James W. Ziskin’s Heart of Stone is the next entry nominated in the Best Original Paperback category for an Edgar Award, Mystery Writers of America’s annual event. Ziskin has won a “Lefty” award from Left Coast Crime in 2016 and an Anthony Award nomination in 2015 for two previous efforts in his Ellie Stone series, so out of four novels in one series, he has garnered much attention.
I wish I could be as enthusiastic as the awards committees.
Ellie Stone can be categorized as an amateur sleuth/cozy mystery. I’m a fan of certain cozy writers (Mary Daheim, Diane Mott Davidson), but in general find the genre tedious and bordering on boring. Heart of Stone does not encourage me to read the three earlier offerings in the series. The time is 1961, Prospector Lake, NY. Ellie is a reporter vacationing for a week with her aunt and cousin in a summer compound of cabins she, her now-deceased brother, and parents frequented in her childhood. Ellie meets up with a group of Jewish adults staying at Arcadia Lodge that she knew and played with every summer when they were children. She is immediately smitten and (shock!) sleeps with Isaac, a handsome music teacher. Ellie and the group congregate each evening for lively discussion, musical interludes, and drinking–lots of drinking (oh, and smoking cigarettes too).
On the first day of Ellie’s vacation, she and her aunt are interrupted in their sunbathing by Tiny Terwilliger, the town Chief of Police, who is everything one would expect of a racist, homophobic stereotype guy leering at two women, one nude, one in a bathing suit. Tiny manages to offend the two Jewish women, but is able to persuade Ellie to accompany him with her camera to take photos of two people who have died, ostensibly from diving into water from a nearby cliff but not clearing the rocks below. Ellie’s reporter curiosity kicks in, she and Tiny go to the accident scene and she photographs the bodies of a teenage boy and an older man. Tiny’s convinced it’s a simple accident, but Ellie thinks there’s more to it and begins to investigate.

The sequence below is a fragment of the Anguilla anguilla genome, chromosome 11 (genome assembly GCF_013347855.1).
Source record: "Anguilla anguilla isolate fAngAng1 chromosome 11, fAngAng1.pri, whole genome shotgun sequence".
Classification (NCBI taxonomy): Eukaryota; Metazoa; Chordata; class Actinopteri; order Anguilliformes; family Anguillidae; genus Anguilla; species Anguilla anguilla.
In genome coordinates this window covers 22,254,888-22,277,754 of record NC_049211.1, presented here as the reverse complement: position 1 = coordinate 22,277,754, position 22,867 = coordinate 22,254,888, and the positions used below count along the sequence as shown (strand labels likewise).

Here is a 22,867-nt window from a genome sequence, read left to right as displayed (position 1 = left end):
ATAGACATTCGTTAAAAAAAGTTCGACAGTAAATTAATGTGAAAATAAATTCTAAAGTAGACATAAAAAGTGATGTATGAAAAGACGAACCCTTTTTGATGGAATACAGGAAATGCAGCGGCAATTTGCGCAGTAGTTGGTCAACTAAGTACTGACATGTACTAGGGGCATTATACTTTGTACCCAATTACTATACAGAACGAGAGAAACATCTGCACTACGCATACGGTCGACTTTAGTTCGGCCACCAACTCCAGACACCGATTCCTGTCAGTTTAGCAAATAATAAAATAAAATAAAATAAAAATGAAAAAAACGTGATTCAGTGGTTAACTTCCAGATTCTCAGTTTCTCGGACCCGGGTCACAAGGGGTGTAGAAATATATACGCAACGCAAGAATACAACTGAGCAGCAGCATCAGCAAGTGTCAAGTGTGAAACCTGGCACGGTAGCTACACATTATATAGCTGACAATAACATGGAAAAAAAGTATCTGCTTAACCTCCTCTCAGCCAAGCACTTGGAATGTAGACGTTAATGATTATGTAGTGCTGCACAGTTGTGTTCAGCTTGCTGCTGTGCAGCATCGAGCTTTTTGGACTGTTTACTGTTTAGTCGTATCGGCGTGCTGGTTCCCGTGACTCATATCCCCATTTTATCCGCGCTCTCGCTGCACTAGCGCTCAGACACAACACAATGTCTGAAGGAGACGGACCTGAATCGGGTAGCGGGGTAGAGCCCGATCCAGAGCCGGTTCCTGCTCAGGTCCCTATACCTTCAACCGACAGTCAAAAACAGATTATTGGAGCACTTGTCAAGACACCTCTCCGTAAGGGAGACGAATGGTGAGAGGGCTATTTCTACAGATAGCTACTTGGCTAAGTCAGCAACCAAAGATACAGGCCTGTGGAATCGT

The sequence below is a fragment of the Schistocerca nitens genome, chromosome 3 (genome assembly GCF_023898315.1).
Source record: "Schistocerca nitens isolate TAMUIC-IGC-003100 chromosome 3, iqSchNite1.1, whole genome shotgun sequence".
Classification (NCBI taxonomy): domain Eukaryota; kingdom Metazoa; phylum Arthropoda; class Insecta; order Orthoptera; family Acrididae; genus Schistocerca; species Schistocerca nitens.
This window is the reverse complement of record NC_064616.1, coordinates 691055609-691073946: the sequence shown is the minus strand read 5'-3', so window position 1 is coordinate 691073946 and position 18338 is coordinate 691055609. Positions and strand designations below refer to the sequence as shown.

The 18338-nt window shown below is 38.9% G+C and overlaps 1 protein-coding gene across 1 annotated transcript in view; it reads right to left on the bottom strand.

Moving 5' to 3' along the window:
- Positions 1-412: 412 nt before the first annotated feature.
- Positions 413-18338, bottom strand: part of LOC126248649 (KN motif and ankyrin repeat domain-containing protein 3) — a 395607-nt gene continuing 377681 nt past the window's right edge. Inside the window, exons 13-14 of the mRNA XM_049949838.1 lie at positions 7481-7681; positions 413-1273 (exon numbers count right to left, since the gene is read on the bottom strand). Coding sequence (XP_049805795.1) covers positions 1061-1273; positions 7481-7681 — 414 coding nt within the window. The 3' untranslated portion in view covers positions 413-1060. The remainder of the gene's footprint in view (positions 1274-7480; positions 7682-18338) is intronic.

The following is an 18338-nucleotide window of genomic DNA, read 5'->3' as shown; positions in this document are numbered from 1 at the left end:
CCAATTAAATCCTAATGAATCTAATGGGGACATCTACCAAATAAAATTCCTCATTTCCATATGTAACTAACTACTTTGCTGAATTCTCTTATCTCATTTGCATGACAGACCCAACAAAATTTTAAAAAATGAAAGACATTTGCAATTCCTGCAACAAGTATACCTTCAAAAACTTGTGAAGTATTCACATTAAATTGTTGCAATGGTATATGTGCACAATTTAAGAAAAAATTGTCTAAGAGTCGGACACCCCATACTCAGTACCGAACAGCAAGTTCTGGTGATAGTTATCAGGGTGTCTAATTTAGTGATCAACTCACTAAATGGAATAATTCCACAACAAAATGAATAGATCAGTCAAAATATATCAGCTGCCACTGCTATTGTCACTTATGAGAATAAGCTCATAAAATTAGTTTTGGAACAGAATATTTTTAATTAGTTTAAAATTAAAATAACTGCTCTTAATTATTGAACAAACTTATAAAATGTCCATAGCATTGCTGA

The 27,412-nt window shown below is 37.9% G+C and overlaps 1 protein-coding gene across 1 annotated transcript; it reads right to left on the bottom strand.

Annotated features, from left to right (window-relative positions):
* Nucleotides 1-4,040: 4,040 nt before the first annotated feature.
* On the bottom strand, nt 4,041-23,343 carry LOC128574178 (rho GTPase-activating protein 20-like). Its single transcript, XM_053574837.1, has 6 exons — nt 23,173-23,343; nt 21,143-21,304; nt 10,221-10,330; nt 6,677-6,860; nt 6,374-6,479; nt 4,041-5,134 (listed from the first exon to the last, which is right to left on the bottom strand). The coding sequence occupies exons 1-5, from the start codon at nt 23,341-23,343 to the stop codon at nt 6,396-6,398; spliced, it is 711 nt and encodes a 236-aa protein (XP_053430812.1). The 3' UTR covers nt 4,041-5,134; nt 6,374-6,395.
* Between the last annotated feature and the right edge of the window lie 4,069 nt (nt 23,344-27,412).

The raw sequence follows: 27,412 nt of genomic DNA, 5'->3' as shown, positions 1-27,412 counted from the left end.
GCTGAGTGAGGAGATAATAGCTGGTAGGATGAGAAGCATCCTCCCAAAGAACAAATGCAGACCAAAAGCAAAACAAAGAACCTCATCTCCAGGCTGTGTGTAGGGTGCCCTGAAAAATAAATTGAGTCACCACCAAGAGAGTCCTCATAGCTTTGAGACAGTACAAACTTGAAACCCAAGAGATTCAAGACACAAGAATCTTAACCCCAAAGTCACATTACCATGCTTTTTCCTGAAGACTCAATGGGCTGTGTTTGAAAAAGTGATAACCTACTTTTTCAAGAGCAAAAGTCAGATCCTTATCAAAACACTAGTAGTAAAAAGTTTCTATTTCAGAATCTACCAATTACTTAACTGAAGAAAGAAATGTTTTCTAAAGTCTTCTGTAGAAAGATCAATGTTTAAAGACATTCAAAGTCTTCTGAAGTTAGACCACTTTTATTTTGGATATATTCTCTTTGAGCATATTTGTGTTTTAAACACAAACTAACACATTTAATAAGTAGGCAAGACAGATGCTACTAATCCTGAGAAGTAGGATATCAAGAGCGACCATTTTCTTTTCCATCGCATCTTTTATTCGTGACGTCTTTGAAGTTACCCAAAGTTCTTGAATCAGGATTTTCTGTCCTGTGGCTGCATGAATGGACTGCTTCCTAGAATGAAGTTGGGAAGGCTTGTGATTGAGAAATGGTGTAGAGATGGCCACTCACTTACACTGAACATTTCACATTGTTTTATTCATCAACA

Turns out that the older man is Karl Marx Merkleson, another childhood friend of the Arcadia group, who changed his name to Charles Morton, married a shiksa, threw away his Jewish name and got baptized. No one knows why he’s back in New York from his home in California, where he’s a big-shot movie producer. Ellie continues to unravel threads that puzzle her about the two deaths, playing the grudging assistant to the anti-Semitic Tiny. There is a great deal of to-ing and fro-ing, questioning of various characters, and a bit of tacked-on manufactured fear with an escaped murderer supposedly somewhere in the area. Ellie eventually figures it all out after many rainy trips back and forth through a small copse of woods in the dark of night between her cabin and Isaac’s. Scary stuff.
Objections to the story are several: Too many characters by far to keep track of and none of them compelling enough to stand out; the plot drags on mercilessly; and while Ziskin’s writing is strong when placing the reader in the Adirondacks, Ellie’s inner thoughts are often over-wrought and oddly objective in tone. Here’s an example when Ellie and Isaac are lying together in bed:
All people have a smell. It’s part of what attracts us to and repels us from one another….The hedonic intoxication of the senses that defies logic and explanation….Attraction is visceral. It’s an animalistic reaction that has nothing to do with the faculties of the mind.
Gee, how romantic. On a scale of one to ten, I rate this novel a four.